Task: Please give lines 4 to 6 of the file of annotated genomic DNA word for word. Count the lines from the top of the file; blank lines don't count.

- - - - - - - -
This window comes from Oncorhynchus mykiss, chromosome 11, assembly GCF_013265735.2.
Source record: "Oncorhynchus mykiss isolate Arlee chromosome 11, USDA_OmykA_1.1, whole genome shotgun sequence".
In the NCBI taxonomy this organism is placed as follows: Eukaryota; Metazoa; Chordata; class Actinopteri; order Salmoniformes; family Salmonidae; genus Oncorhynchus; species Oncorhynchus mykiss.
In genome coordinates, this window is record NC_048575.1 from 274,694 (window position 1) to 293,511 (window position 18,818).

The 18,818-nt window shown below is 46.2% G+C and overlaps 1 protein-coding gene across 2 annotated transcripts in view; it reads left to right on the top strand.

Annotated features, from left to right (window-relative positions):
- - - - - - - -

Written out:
In genome coordinates, this window is record NC_048575.1 from 274,694 (window position 1) to 293,511 (window position 18,818).

The 18,818-nt window shown below is 46.2% G+C and overlaps 1 protein-coding gene across 2 annotated transcripts in view; it reads left to right on the top strand.

Annotated features, from left to right (window-relative positions):